Celsius had higher risk profile of traditional banks2 min read
While Celsius CEO Alex Mashinsky claimed the company was “not taking any risks,” a recent report in The Wall Street Journal refutes that claim. According to the report, the cryptocurrency lender had more than twice the risk profile of the average American bank. In addition, the article claims that Celsius took on more risk than traditional banks.
The revelations are based on investor documents from Celsius, which revealed that the cryptocurrency lender was almost twice as leveraged as traditional US banks.
Celsius high risk profile
Before raising new funds last year, Celsius had approximately $19 billion in assets on top of $1 billion in equity. That put its asset-to-equity ratio – seen by regulators as an indicator of risk – at 19:1.
Meanwhile, traditional US banks have an average asset-to-equity ratio of around 9:1.
That is, the risk of Celsius was twice that of regular banking services at the time of data collection.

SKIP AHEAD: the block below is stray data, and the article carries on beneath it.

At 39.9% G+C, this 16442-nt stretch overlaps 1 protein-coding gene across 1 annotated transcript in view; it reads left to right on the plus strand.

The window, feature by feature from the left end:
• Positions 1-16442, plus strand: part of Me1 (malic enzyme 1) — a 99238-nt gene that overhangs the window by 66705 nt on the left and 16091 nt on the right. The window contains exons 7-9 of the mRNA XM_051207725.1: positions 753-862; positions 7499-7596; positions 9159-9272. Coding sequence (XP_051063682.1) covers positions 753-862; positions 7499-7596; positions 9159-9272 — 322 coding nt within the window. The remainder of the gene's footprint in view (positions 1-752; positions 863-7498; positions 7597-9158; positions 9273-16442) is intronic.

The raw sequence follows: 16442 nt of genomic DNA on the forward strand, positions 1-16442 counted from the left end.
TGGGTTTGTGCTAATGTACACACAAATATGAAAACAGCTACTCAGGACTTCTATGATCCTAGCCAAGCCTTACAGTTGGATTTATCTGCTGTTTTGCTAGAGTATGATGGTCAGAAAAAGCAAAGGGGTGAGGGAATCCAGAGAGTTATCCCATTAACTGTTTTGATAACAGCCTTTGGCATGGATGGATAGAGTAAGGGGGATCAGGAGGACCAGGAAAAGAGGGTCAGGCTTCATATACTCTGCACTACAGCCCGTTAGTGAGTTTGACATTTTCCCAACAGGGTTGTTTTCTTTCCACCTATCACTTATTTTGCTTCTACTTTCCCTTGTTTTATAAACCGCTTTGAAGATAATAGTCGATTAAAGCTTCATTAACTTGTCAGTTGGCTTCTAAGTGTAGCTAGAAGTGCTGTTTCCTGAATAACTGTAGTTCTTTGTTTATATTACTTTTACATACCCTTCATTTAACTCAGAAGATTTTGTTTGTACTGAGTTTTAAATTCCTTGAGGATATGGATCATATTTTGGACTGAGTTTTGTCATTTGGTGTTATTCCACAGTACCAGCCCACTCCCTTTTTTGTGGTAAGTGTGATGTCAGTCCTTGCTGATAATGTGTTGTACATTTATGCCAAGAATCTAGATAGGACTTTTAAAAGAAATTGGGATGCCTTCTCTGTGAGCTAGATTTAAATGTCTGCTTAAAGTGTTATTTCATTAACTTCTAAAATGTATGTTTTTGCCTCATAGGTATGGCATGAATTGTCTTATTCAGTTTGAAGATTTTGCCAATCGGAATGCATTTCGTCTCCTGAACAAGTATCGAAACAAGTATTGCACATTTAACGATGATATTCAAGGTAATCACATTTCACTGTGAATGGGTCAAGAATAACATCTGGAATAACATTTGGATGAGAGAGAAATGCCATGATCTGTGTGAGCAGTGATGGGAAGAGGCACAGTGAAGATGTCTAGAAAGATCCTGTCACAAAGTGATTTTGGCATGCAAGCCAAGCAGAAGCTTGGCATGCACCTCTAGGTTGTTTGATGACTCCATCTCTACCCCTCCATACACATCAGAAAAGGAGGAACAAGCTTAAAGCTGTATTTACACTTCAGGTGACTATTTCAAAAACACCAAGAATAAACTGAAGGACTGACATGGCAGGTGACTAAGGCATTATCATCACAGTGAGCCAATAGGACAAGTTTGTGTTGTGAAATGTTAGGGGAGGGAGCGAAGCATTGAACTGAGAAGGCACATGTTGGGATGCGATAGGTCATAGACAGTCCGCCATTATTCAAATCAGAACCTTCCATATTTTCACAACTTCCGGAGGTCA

Furthermore, documents from The Wall Street Journal allegedly show that Celsius was selling loans with insufficient collateral.
The lender, for example, required commercial borrowers to post about 50% collateral for their loans. The report claims that Celsius used the guarantee to borrow even more money.
What Celsius CEO Said
The revelations run counter to Mashinsky’s claim that the company had not made loans with insufficient collateral.
The executive also stated repeatedly that his company took significantly lower risks than the banks. At the same time, it provided significantly higher returns for its depositors.
In July 2020, for example, he told CoinDesk that “Celsius does not make unsecured loans.” This is because “that would be taking too much risk” on behalf of its depositors.
On July 13th Celsius suspended all customer withdrawals, exchanges and transfers. The team cited “unfavorable market conditions” as a reason for the action, but did not elaborate.
The move came amid a significant price decline in the crypto market. As a consequence of this, the company was unable to honor customer withdrawals due to liquidity problems.
Less than a week after the withdrawals stopped, the Texas State Securities Council, in the US, opened an investigation against the company.
Joseph Rotunda, director of enforcement for the council, said this investigation is a priority:
“The team met and began investigating the account freeze on Monday morning,” he said.